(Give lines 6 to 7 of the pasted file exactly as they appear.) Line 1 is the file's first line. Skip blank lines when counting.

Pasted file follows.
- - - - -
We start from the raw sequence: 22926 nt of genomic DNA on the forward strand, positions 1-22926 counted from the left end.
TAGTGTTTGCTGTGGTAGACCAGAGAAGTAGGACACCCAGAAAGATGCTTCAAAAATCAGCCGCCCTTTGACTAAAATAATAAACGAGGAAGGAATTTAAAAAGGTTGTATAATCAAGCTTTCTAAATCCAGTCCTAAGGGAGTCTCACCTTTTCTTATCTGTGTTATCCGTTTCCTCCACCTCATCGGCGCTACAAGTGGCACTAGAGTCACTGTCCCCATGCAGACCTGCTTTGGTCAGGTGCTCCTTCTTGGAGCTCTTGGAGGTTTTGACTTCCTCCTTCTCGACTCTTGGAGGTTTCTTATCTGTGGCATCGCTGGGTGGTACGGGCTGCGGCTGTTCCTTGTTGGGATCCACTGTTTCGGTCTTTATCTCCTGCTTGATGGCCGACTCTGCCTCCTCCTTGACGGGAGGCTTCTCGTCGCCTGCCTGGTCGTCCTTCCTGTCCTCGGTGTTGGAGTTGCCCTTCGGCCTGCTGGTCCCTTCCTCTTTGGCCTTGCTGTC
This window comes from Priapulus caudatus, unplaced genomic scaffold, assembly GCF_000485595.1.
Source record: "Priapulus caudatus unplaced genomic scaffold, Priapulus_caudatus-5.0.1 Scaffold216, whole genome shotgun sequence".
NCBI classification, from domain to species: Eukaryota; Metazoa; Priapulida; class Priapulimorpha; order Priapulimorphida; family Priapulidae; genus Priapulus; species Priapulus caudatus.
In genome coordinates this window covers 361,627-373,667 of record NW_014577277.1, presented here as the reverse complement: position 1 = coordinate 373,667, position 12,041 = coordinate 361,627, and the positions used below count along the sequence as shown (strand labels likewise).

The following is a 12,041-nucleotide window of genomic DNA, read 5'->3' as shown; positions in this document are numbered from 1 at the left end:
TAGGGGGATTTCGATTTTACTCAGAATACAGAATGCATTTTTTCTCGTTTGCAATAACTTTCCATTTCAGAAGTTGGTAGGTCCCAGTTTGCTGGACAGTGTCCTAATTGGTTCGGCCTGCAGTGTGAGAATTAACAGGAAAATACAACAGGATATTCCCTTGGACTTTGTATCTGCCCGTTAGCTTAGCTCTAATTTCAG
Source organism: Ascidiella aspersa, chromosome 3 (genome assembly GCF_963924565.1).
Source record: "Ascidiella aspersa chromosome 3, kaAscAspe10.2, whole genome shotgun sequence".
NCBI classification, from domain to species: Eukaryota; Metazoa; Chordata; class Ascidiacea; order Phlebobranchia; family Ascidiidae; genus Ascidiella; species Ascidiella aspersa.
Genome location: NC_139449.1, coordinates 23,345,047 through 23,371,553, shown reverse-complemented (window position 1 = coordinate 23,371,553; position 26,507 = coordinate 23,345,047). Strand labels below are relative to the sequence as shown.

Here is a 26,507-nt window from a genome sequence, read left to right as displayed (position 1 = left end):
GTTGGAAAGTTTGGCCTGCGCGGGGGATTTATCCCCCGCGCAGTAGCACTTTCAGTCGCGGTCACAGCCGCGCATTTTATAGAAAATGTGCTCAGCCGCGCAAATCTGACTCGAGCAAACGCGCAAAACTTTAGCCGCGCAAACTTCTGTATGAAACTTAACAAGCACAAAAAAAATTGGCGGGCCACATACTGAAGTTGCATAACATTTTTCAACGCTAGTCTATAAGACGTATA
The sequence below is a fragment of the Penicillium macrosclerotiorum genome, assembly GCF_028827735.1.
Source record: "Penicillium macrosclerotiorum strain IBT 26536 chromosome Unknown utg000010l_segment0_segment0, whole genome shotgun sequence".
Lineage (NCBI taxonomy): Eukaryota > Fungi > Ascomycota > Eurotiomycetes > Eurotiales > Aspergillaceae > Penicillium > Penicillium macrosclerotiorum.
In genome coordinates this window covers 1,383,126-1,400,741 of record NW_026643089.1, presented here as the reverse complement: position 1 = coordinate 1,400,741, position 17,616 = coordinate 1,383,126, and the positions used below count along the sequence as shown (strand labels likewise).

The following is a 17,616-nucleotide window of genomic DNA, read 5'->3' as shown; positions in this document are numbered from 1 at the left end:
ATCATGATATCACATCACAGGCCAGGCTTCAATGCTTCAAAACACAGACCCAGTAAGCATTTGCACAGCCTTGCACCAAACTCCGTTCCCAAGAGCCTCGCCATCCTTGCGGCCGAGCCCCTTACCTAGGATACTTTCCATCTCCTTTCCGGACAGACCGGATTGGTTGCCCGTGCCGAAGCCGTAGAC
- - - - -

In genome coordinates this window covers 361,627-373,667 of record NW_014577277.1, presented here as the reverse complement: position 1 = coordinate 373,667, position 12,041 = coordinate 361,627, and the positions used below count along the sequence as shown (strand labels likewise).

The following is a 12,041-nucleotide window of genomic DNA, read 5'->3' as shown; positions in this document are numbered from 1 at the left end: